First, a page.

Historic Fabric Row, aka the 4th Street corridor, has been undergoing a renaissance in the last couple years as boutiques have taken up residence (we told you about one today!) in vacant spaces interspersed among the fabric stores. The transformation has helped make the area not just a mecca for sewers and crafters, but a uniquely charming shopping destination.
The South Street Headhouse District hopes to capitalize on those improvements and help keep them coming by using a recently awarded Community Design Collaborative grant to improve the overall streetscape in the hopes of attracting and keeping business.
At a recent meeting between the CDC design team and the neighborhood Task Force, conceptual design plans were revealed (which we’re still trying to get our hands on). Key to establishing identity is the gateway proposed at 4th & Bainbridge.
That dovetails with another CDC design grant project for the Friends of Bainbridge Green, the park area on Bainbridge between 3rd and 5th that we told you last month was getting redesigned as well.
The redesign would also organize street amenities like parking meters, street signs, electric poles, honor boxes and assorted trees and planters that are now haphazardly placed and lacking in conformity and rhythm. Suggested improvements to reorganize street fixtures include curb bump-outs at key intersections to calm traffic and present opportunities for greening and pedestrian seating.
In addition to the usual amenities are the historically protected trolley poles. No longer in use, the poles are to some business owners an extreme annoyance devoid of purpose and taking up valuable sidewalk real estate. To others — including the design team — the poles are an opportunity to meld the past with the future. If used as proposed, these poles could enhance the sightlines and work as “frames” for more regularly programmed art installations and holiday programming.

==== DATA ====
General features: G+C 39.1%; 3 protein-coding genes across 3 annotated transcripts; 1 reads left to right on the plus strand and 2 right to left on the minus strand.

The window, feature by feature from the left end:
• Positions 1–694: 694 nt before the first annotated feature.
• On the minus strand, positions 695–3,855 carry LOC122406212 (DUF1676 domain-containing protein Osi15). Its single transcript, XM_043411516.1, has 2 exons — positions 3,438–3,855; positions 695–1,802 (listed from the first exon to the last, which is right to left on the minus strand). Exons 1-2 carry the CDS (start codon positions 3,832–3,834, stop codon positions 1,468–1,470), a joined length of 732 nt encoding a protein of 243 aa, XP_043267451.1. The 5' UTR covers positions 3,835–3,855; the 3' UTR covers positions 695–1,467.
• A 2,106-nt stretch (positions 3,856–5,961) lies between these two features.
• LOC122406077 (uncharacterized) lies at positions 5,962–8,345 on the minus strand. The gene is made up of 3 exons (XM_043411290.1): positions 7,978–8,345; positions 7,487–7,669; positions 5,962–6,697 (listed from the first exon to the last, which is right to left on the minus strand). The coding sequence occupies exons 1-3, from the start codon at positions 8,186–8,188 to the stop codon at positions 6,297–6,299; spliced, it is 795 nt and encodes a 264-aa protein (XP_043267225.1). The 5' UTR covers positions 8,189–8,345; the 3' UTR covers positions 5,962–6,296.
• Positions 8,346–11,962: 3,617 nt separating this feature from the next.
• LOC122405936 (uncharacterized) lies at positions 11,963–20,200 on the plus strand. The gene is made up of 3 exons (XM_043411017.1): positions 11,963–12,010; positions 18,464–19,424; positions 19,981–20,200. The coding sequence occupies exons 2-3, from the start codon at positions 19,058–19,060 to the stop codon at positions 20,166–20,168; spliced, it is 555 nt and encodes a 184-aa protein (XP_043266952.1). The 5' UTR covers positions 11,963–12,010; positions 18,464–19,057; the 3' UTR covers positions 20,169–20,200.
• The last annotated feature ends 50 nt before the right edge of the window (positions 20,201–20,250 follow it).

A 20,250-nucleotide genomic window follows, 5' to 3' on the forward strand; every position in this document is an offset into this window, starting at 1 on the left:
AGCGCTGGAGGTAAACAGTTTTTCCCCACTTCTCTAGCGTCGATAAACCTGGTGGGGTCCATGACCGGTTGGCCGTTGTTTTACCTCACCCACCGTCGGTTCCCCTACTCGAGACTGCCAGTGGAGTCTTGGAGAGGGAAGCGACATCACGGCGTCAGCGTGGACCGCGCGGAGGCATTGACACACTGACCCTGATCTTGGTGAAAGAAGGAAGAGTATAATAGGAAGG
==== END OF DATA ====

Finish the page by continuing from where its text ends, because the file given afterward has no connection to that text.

For shop owners the CDC offered a “kit of parts” that offer them various options to display merchandise, install canopies, tables and benches and other unifying elements to suit the needs of the individual business while unifying the street. The parts will be readily available off the shelf.
The CDC also intends address the lack of lighting, which currently comes mostly from overhead street lamps designed to guide vehicular traffic rather than pedestrians. This combined with the fact that most shops close in the early evening and extinguish their interior lights means the street is entirely uninviting after dark.
For the most part, the plans were well-received, though, similar to what happened at a recent Bainbridge Green meeting the old guard raised feasibility concerns based on historical experience. Implementation, they rightly argue, will require funding and cooperation, which may prove difficult considering the vastly different opinions on the responsibilities of businesses to the street, their neighbors and the community at large.
– Lauren Leonard, editor of greenLimbs.com